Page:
What effect do heroes, or superheroes, have on the way we see ourselves, on the way we see the victory of good over evil? If Jesus were cast in a superhero movie, would He look like He does in the Bible? Does God call us to be superheroes? Superstars?
My wife and I enjoyed watching Mission, Impossible recently. All kinds of bad stuff is prevented by Ethan Hunt and his IMF force. One could even see this as a classic tale of good vs. evil, and good wins! Agent Hunt's wife says toward the end of the show, "Nothing (bad) happened because you were here. I sleep soundly at night because you are here." That sounds like the hero is an agent of God, not just of a covert government agency. Kinda reminds you of David killing his ten thousands, Samson ripping the bad guys to shreds with the jawbone of an ass.
But the movie, and the previews of other hero and superhero movies, troubles me. Deeply. In the same way some Biblical violence troubles me. I left with a serious question, as a Christian and as a minister:
Does our love for our heroes, from John Wayne and Roy Rogers to Superman and Ethan Hunt, from Samson to Batman, distort God's picture of the truly great and powerful in human life? Does our adulation of superstars leave little girls and boys, who may not look like Hollywood models or NFL football stars, with a perception that they are less than beautiful, wonderful children of God who are profoundly treasured? Is our praise of larger than life conquerors, and their "impossible" destruction of evil and protection of good, a participation in socially endorsed or systemic sin?
I don't want to be judgemental. I believe in grace, and the core theme of my theology is that God is constantly seeking to love all of humankind into life. Many Christians share similar faith; God's active, seeking love in Jesus Christ is central to many of our lives. And I'll keep watching action movies...well, some of them...as part of my enjoyment of life in Christ.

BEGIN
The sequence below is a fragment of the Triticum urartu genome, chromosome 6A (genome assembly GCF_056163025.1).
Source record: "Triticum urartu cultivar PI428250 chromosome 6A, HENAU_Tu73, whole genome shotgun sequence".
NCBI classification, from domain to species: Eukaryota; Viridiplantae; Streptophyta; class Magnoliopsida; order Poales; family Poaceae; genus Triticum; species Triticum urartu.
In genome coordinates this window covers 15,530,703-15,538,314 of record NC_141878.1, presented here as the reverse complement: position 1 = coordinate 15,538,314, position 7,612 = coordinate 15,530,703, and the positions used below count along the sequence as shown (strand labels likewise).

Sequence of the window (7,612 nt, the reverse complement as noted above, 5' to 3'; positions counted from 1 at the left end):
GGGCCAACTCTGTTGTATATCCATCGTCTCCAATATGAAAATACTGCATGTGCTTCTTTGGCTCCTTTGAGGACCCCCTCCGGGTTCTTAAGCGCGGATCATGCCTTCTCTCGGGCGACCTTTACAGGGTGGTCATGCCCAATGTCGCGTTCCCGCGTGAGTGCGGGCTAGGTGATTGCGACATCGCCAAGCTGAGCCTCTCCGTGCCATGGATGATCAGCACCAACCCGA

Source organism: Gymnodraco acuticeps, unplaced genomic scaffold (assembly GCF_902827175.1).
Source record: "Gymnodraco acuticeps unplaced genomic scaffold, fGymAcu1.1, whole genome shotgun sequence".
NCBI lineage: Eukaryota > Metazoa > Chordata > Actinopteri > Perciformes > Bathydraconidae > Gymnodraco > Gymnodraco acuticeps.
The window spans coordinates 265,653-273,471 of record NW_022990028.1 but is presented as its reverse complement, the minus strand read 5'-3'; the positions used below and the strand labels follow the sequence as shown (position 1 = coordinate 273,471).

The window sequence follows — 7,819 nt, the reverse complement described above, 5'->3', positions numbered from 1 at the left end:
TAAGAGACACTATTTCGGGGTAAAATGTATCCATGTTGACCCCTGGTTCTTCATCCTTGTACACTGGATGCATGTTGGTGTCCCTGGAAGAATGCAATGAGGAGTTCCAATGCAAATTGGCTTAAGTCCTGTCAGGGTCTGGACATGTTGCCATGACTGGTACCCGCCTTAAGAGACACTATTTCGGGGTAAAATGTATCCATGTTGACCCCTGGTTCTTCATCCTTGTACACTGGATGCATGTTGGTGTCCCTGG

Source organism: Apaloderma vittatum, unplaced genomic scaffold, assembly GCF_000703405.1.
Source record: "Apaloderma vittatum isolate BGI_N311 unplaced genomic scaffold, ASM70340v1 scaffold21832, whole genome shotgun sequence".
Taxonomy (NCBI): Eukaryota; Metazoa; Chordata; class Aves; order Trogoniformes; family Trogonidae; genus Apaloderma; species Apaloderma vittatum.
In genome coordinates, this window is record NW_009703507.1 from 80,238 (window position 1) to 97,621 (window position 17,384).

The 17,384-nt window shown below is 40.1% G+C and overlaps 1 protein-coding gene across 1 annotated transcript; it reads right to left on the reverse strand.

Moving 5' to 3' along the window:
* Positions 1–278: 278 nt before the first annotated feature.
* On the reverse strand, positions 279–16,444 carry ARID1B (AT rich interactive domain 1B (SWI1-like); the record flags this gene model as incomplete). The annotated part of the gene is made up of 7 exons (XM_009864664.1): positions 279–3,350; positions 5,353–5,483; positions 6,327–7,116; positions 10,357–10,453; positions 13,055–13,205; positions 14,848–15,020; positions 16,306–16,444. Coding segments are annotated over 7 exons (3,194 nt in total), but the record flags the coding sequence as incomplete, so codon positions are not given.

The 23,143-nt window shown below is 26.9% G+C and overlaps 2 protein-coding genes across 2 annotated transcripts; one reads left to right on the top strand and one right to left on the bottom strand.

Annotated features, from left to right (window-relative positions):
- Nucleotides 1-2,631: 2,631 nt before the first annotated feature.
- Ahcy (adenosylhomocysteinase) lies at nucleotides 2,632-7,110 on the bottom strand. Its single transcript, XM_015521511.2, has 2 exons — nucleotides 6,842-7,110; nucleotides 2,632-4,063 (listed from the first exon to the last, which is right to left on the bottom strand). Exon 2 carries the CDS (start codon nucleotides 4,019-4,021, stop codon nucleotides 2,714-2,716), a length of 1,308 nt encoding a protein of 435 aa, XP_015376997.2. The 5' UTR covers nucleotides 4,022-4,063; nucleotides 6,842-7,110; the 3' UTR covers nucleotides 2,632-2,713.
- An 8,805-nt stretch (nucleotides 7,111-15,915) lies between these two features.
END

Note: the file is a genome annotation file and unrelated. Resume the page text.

But repentance is part of our reception of Jesus and His love. My own growth in and coming alive in Christ has included (still does include when identified) repentance of the socially enabled or systemically entrenched sins of racism, sexism, privilege, judgement of homosexual persons, ministerial grandiosity, and other systemic sin.
Many of us share repentance of those systemic sins. Do we need also a corrective repentance, by parents, churches, and individual Christians, of the praise of superstars in our society? I know parents who do an excellent work of loving and teaching their children even while watching modern day Greek mythology like The Avengers or Spider-Man. They are doing the challenging work of balancing yes to the victory of good, no to the achievement of that triumph by violently impossible and self-destructive feats of bravado.
But, as a society, could our love for superheroes distort God's vision of the wonder and beauty, even power over evil, in human life? Could such adulation of the impossibly explosive power and battles of superheroes leave us feeling we also have to be superheroes to be of value in God's sight? Could those tales of good triumphing over evil with grandiose noise, fast cars, great big ole guns, bulging muscles or voluptuous bodies and violence...could those stories leave members of our society believing we too must triumph over all (über alles), be the greatest, if we are to be of value? God forbid, but could we even come to wish, as Judas did, that Jesus Christ were a superstar?
And if that is how we see the triumph of good over evil, is that belief part of a systemic sin of hero worship? Sin that could leave the least of us (children, the poor, the disempowered, the mentally ill, the less educated, the elderly ill, the homeless, the immigrant, the skinny or obese, the "different," etc.) believing we are not worth much because we aren't impressively beautiful or "normal" or powerful?
Is Jesus calling us to follow Him whose power gives life by washing feet, healing and forgiving, by touching and loving us in our leprosy, by dying, by being among us as One who serves? Is He calling to a new mission, made possible by the Spirit, to love God, love life and ourselves, love our neighbors? Even if our neighbors are our enemies?